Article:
April 4, 1970
Once we flipped the wall calendar from March to April, summer seemed almost on top of us. Both of us needed to find summer jobs to help with tuition payments, and our savings badly needed a boost.
Nate’s work doing taxes for H & R Block had been a gift from God, paying well and allowing us to catch up a bit financially. But in less than two weeks that job would disappear, and we’d be back to living on my slim teaching salary — with nothing coming in all summer.
Since I had several months of waitressing experience, I figured I could get a serving job without too much difficulty, and Nate said he was willing to do almost anything. He also hoped to take a couple of law classes over the summer to lighten his fall load, so he could continue working through his last semester of law school.
He was using every spare minute to write 3 long papers, one about 30 pages. I volunteered to type for him, but he was a good typer, too. Besides, he would have had to spell out all the legalese.
So, when my friend Connie called to say she wanted to come for the weekend with 3 of our former campers (from Moody Youth Camp) I said, “Yes!” ….promising Nate that the 5 of us would find entertainment away from the apartment so he could work in peace.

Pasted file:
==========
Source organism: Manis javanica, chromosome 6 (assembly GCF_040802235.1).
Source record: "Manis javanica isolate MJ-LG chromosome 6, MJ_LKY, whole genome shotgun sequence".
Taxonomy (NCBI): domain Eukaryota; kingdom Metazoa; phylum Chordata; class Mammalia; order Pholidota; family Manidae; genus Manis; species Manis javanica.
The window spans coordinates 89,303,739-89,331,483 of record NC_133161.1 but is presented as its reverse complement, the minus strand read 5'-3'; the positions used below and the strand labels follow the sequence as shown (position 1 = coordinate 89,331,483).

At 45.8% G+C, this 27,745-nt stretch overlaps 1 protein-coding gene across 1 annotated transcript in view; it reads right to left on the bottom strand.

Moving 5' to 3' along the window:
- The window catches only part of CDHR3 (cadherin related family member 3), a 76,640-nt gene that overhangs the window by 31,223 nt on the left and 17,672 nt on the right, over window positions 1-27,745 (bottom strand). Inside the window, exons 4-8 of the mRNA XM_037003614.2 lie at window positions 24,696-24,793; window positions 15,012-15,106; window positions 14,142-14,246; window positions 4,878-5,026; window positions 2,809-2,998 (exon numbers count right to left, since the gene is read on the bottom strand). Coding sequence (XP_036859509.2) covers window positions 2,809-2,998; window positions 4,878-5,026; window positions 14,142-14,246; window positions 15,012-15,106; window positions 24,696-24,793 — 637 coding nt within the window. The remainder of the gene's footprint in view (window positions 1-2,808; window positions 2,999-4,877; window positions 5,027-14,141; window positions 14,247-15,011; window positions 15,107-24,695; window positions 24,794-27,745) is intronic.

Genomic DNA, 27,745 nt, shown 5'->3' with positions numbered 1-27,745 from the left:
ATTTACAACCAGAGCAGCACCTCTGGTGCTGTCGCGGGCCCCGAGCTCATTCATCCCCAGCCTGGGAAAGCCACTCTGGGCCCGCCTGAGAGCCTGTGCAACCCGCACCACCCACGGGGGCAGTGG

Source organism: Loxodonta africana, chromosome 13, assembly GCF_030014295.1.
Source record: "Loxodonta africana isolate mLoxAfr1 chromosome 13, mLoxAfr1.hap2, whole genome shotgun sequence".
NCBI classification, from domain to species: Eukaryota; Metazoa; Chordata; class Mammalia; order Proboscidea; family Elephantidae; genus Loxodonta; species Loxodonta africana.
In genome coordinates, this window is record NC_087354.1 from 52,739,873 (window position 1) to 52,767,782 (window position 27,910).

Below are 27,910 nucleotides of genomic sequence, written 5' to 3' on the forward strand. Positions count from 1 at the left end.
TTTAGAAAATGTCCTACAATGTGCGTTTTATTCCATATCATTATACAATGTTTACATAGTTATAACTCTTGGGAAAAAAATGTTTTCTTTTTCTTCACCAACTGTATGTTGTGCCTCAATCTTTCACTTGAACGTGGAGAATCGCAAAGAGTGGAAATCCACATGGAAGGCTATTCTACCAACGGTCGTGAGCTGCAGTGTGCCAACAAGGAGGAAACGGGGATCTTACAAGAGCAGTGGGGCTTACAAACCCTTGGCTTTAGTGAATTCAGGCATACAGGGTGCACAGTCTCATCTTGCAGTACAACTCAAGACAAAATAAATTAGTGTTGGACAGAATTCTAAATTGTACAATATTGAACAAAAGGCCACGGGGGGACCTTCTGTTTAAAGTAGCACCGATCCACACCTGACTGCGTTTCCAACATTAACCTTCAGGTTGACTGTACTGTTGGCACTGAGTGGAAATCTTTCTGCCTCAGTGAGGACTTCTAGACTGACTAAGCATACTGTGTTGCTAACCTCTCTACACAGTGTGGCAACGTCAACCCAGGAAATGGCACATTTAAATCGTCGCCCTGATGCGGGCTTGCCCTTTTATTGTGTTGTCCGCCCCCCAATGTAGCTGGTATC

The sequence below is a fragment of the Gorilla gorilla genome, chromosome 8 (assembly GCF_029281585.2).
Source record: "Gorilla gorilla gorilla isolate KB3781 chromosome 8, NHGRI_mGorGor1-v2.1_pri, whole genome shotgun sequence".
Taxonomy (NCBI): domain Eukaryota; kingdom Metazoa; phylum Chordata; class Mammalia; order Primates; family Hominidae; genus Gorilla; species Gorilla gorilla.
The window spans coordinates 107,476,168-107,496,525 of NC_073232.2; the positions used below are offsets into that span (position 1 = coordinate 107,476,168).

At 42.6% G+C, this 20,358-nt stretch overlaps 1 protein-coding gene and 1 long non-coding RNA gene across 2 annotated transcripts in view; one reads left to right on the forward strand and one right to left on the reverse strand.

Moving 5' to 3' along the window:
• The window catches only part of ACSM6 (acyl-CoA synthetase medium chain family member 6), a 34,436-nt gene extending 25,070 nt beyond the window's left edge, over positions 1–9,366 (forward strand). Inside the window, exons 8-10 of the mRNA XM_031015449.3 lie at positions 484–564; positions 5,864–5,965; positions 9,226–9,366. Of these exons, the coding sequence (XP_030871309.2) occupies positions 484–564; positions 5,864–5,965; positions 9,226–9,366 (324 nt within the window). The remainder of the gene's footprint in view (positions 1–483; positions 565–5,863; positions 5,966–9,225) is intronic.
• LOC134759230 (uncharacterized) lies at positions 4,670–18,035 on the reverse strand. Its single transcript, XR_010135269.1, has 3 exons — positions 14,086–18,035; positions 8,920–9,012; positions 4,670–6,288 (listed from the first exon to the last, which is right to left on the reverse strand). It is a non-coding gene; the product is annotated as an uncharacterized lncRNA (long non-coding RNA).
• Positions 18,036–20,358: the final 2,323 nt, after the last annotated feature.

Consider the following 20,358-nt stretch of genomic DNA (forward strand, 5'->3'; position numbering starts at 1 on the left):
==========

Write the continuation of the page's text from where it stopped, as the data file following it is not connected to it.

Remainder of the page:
It was a treat spending time with Connie again and reconnecting with these energetic high school girls. Gail, Debbie, and Laurie were a lively trio that loved action, so we took them to Allerton Park for the day and ran around the 1500 acre estate until Connie and I were ready to drop.
Robert Allerton (son of Samuel Allerton) managed his family’s large property near Champaign while his father tended to businesses in Chicago. Robert’s true passion was art, with a special fondness for sculpture. He believed art could enhance nature…. and vice versa.
On the Allerton property, then, are his collected works throughout the manicured gardens and natural areas.
They were also delighted to get inside the gorgeous mansion, astounded to see how “the other half” lives. And all of it was free.
Meanwhile, Nate plowed through the day pursuing his studies, and we shared the dinner hour with him before Connie left with the girls, promising to bring them back for church in the morning. We would share lunch afterwards, then wave them off to Chicago.
That evening Nate went back to his typewriter after the meal, telling me he’d have to labor well into the night. My heart went out to him, and it didn’t seem fair that my life was so easy compared to his. But the end was in sight: summer school, then the fall semester, and in January of 1971, graduation!
I was extremely proud of my man and his gritty diligence. So, before I went to bed by myself that night, I told him so.
“The wife must see to it that she respects her husband.” (Ephesians 5:33)